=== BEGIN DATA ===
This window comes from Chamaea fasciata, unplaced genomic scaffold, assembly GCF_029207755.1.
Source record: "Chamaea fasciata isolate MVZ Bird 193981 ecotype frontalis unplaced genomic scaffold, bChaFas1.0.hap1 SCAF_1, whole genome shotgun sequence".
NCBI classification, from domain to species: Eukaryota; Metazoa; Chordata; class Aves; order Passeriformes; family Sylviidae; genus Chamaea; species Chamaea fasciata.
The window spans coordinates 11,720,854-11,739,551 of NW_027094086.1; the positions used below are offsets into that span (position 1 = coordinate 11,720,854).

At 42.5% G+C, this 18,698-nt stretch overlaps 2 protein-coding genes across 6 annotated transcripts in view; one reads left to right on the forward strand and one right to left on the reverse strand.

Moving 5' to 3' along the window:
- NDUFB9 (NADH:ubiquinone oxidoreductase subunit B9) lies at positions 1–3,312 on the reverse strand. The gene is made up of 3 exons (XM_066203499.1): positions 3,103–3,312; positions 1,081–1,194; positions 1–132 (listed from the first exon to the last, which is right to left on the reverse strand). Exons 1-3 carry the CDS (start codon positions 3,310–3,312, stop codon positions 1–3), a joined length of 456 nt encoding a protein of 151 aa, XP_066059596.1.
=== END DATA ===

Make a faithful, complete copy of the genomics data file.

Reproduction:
This window comes from Chamaea fasciata, unplaced genomic scaffold, assembly GCF_029207755.1.
Source record: "Chamaea fasciata isolate MVZ Bird 193981 ecotype frontalis unplaced genomic scaffold, bChaFas1.0.hap1 SCAF_1, whole genome shotgun sequence".
NCBI classification, from domain to species: Eukaryota; Metazoa; Chordata; class Aves; order Passeriformes; family Sylviidae; genus Chamaea; species Chamaea fasciata.
The window spans coordinates 11,720,854-11,739,551 of NW_027094086.1; the positions used below are offsets into that span (position 1 = coordinate 11,720,854).

At 42.5% G+C, this 18,698-nt stretch overlaps 2 protein-coding genes across 6 annotated transcripts in view; one reads left to right on the forward strand and one right to left on the reverse strand.

Moving 5' to 3' along the window:
- NDUFB9 (NADH:ubiquinone oxidoreductase subunit B9) lies at positions 1–3,312 on the reverse strand. The gene is made up of 3 exons (XM_066203499.1): positions 3,103–3,312; positions 1,081–1,194; positions 1–132 (listed from the first exon to the last, which is right to left on the reverse strand). Exons 1-3 carry the CDS (start codon positions 3,310–3,312, stop codon positions 1–3), a joined length of 456 nt encoding a protein of 151 aa, XP_066059596.1.